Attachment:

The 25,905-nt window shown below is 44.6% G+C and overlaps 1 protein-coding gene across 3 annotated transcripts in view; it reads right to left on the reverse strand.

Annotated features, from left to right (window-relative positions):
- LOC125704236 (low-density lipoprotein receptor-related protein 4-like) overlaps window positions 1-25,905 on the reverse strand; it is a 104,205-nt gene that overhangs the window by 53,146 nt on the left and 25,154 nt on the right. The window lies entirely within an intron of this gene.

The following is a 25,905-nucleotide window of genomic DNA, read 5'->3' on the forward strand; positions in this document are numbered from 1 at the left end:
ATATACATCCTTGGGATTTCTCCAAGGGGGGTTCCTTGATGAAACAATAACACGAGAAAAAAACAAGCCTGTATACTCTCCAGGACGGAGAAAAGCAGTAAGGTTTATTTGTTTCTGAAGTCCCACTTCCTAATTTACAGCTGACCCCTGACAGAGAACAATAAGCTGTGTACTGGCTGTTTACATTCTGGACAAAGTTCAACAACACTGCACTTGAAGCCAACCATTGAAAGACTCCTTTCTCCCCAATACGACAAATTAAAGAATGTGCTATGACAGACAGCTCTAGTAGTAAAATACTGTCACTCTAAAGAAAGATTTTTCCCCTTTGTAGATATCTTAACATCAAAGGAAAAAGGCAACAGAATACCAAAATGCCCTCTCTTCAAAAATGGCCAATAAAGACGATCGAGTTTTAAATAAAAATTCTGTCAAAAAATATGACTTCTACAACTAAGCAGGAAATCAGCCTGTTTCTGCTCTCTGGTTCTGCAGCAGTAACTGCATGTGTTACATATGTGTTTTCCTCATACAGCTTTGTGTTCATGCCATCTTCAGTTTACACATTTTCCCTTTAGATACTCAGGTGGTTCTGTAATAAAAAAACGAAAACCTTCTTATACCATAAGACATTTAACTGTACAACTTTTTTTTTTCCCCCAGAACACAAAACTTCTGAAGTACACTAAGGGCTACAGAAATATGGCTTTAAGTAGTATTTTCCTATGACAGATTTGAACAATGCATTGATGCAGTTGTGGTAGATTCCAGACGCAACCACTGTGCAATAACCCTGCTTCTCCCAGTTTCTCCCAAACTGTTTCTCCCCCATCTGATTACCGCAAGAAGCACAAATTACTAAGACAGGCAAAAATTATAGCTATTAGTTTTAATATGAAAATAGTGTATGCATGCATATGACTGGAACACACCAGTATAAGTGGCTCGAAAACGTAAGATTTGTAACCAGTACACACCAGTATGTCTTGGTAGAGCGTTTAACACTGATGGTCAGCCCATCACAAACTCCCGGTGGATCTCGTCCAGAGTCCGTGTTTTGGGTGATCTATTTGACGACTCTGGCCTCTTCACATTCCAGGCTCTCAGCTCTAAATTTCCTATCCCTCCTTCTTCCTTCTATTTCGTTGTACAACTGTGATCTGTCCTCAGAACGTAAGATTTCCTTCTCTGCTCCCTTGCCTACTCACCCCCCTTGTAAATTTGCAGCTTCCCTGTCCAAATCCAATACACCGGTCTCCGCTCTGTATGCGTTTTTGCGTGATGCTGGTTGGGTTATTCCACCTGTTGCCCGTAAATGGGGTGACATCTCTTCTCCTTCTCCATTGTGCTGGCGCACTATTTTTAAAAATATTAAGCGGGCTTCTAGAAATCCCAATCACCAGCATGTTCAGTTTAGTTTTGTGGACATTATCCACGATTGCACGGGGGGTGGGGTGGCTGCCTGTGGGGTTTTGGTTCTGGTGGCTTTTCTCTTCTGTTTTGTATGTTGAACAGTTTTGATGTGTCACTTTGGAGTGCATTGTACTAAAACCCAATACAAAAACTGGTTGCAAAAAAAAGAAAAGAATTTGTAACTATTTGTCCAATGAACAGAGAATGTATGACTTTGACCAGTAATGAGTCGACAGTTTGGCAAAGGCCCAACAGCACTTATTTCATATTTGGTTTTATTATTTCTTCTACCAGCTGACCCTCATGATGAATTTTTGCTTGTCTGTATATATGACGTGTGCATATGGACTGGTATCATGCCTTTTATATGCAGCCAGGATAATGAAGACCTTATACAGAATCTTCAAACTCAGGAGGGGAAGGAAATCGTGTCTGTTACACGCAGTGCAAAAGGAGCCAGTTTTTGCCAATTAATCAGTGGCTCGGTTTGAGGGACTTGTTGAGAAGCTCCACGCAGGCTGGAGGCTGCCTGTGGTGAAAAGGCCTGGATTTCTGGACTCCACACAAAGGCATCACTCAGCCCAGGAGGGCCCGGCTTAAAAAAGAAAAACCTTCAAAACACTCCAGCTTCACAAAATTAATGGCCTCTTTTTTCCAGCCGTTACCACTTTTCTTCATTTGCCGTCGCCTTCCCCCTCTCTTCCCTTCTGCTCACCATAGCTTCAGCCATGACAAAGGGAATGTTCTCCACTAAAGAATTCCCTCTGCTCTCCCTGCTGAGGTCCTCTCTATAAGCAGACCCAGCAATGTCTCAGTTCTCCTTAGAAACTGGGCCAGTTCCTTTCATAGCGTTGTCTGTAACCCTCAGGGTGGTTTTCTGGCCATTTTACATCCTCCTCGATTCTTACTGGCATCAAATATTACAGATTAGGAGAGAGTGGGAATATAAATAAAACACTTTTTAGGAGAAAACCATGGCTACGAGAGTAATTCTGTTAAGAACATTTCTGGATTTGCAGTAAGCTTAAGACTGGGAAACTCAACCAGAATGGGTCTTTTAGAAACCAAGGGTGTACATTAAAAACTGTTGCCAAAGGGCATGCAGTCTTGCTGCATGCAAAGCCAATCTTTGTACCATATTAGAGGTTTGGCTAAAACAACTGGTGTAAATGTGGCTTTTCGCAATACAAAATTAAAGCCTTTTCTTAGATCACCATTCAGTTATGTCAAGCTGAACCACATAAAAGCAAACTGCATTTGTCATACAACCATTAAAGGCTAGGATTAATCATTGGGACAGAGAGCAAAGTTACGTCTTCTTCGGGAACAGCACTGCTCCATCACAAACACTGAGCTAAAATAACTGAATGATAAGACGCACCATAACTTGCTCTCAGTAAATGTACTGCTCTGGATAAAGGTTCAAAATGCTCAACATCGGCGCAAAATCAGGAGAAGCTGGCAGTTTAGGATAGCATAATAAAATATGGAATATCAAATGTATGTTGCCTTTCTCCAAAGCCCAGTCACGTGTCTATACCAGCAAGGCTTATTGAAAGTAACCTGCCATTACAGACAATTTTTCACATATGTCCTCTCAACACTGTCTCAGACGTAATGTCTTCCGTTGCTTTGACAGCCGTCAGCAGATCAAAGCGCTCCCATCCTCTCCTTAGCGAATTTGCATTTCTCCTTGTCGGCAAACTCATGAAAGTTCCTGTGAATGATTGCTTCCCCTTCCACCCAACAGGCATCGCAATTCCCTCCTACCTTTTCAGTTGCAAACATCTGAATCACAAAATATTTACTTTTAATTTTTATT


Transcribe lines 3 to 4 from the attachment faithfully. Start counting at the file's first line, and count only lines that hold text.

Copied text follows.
- LOC125704236 (low-density lipoprotein receptor-related protein 4-like) overlaps window positions 1-25,905 on the reverse strand; it is a 104,205-nt gene that overhangs the window by 53,146 nt on the left and 25,154 nt on the right. The window lies entirely within an intron of this gene.

The following is a 25,905-nucleotide window of genomic DNA, read 5'->3' on the forward strand; positions in this document are numbered from 1 at the left end: